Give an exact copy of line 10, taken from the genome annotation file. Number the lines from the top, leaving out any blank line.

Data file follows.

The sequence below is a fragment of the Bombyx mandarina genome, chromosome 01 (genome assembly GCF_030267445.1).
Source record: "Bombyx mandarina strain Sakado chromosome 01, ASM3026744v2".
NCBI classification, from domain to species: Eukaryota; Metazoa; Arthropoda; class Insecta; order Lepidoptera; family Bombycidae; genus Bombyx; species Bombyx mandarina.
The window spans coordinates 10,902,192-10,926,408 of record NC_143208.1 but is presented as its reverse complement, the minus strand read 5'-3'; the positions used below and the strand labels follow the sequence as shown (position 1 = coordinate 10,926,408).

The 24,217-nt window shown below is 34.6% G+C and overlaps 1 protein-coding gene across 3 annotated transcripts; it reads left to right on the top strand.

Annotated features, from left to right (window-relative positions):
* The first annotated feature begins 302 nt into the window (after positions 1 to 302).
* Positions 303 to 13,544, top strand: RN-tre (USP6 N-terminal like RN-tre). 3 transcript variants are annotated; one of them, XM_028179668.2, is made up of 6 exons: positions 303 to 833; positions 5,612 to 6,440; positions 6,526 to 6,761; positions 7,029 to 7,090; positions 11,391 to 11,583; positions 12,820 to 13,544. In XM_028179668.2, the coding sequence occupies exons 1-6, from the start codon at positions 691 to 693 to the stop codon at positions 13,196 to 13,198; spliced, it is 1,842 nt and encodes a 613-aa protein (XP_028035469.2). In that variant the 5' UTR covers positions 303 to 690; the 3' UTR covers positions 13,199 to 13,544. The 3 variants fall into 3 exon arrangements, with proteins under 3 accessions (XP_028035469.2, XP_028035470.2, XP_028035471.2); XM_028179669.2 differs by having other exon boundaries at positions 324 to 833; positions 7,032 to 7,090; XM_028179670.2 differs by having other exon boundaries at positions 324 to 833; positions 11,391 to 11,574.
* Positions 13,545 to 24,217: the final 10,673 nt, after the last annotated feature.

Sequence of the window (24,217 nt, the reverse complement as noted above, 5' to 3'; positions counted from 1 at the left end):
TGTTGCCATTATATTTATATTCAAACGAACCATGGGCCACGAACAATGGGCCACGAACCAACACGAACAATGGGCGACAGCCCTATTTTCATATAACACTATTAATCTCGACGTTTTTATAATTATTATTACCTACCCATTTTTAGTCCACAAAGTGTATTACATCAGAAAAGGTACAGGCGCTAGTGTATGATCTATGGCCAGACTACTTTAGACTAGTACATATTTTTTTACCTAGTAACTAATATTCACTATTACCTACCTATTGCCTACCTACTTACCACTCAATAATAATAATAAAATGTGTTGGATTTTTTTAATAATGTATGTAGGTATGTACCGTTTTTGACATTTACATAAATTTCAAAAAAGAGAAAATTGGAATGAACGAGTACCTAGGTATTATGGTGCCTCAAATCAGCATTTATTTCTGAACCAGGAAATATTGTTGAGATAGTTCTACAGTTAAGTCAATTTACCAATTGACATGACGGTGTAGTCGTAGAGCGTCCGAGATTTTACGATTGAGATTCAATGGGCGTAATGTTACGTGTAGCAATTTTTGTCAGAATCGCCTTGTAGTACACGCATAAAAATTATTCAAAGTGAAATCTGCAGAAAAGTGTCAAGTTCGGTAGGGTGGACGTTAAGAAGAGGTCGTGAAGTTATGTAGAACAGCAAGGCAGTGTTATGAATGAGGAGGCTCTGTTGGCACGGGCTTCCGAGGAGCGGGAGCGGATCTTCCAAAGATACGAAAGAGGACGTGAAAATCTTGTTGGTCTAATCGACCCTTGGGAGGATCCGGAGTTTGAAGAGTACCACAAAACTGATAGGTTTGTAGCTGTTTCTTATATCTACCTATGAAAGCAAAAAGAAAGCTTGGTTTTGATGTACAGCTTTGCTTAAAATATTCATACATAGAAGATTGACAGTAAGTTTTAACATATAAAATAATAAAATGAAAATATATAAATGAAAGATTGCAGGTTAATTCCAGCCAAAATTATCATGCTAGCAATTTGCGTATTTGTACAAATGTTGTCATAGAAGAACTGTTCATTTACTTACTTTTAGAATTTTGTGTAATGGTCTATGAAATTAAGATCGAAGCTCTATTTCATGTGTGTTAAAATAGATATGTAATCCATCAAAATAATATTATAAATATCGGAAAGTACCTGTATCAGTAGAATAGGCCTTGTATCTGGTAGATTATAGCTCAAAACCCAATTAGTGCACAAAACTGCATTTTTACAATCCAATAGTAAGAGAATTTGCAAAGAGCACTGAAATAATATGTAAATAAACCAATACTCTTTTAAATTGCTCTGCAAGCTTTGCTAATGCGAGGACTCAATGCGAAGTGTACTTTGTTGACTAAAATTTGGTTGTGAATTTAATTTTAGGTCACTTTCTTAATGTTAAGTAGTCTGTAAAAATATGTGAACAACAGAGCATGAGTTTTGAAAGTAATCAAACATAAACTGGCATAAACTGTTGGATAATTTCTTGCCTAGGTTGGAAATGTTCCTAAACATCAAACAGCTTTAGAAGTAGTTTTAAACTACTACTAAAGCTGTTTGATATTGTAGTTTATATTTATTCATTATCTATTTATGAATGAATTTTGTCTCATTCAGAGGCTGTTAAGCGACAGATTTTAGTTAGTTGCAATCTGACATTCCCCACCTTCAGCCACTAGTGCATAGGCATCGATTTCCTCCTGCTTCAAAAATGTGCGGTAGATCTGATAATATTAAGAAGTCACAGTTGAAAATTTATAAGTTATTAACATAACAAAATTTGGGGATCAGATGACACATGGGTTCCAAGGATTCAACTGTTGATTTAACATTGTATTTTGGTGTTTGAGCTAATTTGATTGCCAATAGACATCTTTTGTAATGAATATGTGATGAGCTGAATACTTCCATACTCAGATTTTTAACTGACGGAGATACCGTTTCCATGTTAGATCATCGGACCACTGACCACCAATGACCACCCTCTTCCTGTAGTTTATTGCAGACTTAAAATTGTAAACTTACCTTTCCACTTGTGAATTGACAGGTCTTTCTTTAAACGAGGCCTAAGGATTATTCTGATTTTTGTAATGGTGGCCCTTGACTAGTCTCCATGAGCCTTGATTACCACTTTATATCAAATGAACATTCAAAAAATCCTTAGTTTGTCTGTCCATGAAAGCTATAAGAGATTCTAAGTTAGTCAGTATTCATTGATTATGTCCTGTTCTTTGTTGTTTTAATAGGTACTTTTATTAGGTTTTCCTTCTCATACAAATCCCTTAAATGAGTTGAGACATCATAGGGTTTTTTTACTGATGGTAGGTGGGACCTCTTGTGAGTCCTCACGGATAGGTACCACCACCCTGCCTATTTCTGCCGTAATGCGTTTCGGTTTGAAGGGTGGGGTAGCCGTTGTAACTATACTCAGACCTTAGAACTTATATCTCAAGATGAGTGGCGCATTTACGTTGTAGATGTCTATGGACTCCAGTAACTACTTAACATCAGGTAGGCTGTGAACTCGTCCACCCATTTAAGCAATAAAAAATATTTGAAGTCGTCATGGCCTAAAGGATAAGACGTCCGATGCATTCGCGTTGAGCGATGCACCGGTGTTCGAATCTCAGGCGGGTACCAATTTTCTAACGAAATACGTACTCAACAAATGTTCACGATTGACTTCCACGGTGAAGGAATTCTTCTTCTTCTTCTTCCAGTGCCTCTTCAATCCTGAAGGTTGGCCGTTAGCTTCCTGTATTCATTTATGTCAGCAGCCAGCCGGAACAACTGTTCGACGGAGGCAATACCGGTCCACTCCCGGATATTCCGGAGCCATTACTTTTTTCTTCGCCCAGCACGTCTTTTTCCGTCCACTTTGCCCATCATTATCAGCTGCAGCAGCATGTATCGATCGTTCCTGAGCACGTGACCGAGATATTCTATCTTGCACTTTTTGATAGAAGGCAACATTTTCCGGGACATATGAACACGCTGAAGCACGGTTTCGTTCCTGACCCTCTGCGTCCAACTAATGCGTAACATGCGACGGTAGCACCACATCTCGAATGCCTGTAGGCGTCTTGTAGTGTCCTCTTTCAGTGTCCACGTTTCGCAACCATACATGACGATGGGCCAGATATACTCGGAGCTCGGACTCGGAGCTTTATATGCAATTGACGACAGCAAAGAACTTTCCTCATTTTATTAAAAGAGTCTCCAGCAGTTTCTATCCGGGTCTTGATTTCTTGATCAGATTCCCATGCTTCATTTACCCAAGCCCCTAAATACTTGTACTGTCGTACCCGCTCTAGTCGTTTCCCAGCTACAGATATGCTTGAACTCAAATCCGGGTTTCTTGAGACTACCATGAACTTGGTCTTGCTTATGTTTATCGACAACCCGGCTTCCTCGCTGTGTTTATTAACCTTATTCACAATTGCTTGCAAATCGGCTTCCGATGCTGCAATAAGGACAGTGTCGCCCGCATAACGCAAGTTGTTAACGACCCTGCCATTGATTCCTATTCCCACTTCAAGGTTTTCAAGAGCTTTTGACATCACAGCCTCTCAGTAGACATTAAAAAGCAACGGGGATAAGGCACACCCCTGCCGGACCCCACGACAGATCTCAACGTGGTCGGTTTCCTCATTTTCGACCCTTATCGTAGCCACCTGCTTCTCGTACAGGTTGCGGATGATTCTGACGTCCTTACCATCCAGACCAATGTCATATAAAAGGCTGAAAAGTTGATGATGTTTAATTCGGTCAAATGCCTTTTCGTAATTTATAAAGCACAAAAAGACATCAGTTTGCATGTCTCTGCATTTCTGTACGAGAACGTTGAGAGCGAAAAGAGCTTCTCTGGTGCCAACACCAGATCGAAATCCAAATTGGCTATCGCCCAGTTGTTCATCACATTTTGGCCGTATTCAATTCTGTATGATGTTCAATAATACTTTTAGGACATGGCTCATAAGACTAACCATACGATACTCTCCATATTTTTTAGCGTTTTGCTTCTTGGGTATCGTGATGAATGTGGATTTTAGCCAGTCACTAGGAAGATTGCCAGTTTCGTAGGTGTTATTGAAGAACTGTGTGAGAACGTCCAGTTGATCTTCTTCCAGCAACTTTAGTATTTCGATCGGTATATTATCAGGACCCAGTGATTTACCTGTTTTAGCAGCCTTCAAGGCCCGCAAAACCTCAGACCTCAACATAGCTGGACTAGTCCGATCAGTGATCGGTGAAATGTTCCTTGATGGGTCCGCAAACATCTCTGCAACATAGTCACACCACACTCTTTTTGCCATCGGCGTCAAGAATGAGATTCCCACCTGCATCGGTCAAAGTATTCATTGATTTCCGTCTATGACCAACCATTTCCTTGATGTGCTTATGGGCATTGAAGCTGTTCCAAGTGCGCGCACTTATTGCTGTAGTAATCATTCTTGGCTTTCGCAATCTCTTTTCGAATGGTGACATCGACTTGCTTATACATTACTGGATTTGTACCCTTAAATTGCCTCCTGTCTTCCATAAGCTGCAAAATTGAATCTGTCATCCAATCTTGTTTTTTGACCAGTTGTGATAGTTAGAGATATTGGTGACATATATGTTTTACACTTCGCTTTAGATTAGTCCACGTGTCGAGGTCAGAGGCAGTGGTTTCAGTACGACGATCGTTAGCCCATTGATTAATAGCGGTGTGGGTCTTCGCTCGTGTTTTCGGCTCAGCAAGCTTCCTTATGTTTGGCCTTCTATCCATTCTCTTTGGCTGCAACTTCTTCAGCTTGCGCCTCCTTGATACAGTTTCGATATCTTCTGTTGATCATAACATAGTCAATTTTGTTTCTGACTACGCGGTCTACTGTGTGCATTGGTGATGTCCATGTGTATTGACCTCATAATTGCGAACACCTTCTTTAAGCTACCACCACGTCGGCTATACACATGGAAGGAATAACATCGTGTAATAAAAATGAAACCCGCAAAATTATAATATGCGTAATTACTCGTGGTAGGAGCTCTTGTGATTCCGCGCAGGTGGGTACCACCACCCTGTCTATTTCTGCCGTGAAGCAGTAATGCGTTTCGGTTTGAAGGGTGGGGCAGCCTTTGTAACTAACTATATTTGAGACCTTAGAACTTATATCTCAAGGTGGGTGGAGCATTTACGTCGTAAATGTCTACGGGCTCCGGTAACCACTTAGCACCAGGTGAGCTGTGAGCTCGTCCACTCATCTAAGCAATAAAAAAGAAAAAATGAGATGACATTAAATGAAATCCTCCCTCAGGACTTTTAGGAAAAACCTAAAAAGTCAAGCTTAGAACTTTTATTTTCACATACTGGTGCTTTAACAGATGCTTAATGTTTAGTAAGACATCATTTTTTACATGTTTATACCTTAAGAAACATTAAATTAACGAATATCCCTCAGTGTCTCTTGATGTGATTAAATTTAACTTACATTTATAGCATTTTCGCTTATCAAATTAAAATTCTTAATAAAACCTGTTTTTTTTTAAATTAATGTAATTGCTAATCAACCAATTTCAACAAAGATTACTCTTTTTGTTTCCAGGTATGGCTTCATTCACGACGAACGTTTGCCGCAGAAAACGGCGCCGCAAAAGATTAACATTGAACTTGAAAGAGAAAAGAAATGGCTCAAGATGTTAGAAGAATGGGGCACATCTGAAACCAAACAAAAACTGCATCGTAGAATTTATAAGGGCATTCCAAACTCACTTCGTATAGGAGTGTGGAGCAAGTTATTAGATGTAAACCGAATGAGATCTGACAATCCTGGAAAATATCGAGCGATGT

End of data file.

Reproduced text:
Sequence of the window (24,217 nt, the reverse complement as noted above, 5' to 3'; positions counted from 1 at the left end):